In a statement released over the weekend, a Baker spokesman reiterated that support.
“Massachusetts is pleased to welcome the first Afghan evacuees to the Commonwealth, and looks forward to working with the federal government and local nonprofits who serve these populations as additional evacuees arrive in the coming weeks and months,” the statement said.
Daniel Pereira, a spokesman for the Massachusetts Immigrant & Refugee Advocacy Coalition, said Sunday that the United States has a responsibility to Afghans who seek to resettle here.
“We fully support the right of these Afghan refugees to come to Boston, to Massachusetts and we hope that all of the organizations and the government here can help them build a new life here in the Commonwealth,” he said.
Another challenge is a bureaucratic issue.
Many of the Afghan evacuees don’t qualify for refugee status under US law, and are instead considered “humanitarian parolees,” said Jeffrey Thielman, the president and chief executive officer of the International Institute of New England. The difference means that many evacuees don’t qualify for refugee benefits, making their transition to new lives in the United States all the more difficult.
Massachusetts officials are trying to address some of the shortcomings.
State lawmakers are working on legislation that would offer Afghan evacuees access to MassHealth coverage, advocates said Sunday.
State lawmakers are also considering a $12 million proposal to provide more financial aid to Afghan evacuees, and fund services, including more caseworkers to help them access essential services.
Thielman said the additional funding is vital to help people with the transition — from learning English and job skills, to navigating school systems and health care — and also to hire case workers and other staff to assist.
His organization is seeking to place about 200 people in Boston, Lowell, and New Bedford, plus 50 more in New Hampshire.
The funding proposal is backed by Ascentria, IINE, along with other resettlement groups working to bring Afghan evacuees to the state — Catholic Charities offices in Boston and Springfield, Jewish Family Services in Metrowest and Western Massachusetts, and the Refugee and Immigrant Assistance Center.
The proposed funding would include $7.5 million to cover the cost of individual one-time $5,000 payments for each of up to 1,500 Afghan evacuees in Massachusetts, according to the organizations. Most of the money would help cover the costs of clothing, food, and housing, while one-quarter would support resettlement providers to aid them, according to the proposal.
Another $4.5 million would be allocated for legal assistance to help people with their immigration status and provide an eventual pathway to citizenship, the groups said.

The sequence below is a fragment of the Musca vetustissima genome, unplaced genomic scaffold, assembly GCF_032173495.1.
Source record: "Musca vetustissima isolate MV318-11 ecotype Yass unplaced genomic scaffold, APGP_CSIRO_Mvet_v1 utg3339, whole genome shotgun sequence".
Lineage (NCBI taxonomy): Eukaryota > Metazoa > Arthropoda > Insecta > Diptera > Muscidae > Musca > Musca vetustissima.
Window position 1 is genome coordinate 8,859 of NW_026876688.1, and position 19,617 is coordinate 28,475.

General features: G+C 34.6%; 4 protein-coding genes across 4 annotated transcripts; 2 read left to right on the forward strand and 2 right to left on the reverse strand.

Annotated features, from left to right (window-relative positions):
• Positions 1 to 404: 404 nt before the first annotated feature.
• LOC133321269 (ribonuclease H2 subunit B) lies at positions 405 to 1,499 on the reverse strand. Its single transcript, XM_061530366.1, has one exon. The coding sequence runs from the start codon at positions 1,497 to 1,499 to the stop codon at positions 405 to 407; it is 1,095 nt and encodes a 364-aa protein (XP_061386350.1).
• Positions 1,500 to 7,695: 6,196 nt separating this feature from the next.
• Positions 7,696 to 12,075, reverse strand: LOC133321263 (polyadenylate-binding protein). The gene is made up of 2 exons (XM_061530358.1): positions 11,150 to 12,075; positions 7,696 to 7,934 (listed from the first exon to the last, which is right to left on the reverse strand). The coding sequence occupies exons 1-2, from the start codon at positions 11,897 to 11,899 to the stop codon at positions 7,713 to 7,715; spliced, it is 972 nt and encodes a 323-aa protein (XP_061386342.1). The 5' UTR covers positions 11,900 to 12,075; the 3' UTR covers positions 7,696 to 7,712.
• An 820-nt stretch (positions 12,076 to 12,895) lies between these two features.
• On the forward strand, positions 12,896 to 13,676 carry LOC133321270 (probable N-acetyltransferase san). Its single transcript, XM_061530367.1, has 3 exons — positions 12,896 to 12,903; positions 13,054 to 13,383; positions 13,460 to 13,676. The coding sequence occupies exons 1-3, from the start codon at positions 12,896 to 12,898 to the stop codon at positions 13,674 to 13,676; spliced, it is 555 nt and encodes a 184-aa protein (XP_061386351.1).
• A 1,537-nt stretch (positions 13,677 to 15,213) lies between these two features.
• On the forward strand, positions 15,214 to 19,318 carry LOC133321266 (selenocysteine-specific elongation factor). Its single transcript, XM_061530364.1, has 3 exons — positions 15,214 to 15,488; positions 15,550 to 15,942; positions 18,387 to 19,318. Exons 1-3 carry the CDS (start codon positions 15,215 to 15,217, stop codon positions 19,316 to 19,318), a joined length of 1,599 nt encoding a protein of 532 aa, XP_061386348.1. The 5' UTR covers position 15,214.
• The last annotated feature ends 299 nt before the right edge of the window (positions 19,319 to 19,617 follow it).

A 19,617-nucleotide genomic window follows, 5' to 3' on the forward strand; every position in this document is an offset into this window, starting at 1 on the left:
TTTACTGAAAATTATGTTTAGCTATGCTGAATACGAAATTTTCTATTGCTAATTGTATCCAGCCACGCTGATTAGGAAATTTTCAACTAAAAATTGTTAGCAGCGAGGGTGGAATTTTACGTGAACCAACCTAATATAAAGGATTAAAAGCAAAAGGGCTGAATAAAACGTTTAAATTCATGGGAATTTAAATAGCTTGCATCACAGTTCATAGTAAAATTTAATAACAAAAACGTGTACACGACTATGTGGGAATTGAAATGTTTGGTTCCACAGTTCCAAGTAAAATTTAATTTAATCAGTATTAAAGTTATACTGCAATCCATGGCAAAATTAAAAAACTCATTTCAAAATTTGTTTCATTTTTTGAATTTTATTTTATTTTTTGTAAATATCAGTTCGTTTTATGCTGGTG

Currently, the evacuees would receive a one-time payment of roughly $1,000 per person through a federal program, according to Thielman.
Evacuees “left Afghanistan very quickly, and they have not had a lot of time to adjust for life in this country,” Thielman said. “If we want people to have an accelerated process of integration in our state, we’ve got to provide them with extra resources — and it will come back to help us.”
As the state prepares for the influx of newcomers, some communities are getting ready to greet the new residents.
Advocates said they anticipated those families arriving over the weekend would relocate temporarily in the coming days to apartments in Worcester, where the city anticipated taking in about 200 evacuees, according to Mayor Joseph Petty.
Petty said city officials have been preparing to address the needs of evacuees during weekly meetings with organizations like the United Way of Central Massachusetts, local businesses, and representatives with the offices of officials like state Senator Harriette Chandler, US Representative James McGovern, and US Senator Edward Markey.
The city’s school department will play a key role in assisting evacuees by working with children and their families, Petty said. Worcester officials are also working with local landlords to find apartments that can serve as new homes for the city’s new residents.
“Worcester has a history of over 100 years of taking refugees... it makes us a welcoming community here,” Petty said. “It pays dividends in the long run by accepting people here, and making them feel wanted and part of the culture.”
Globe correspondent Charlie McKenna contributed to this report.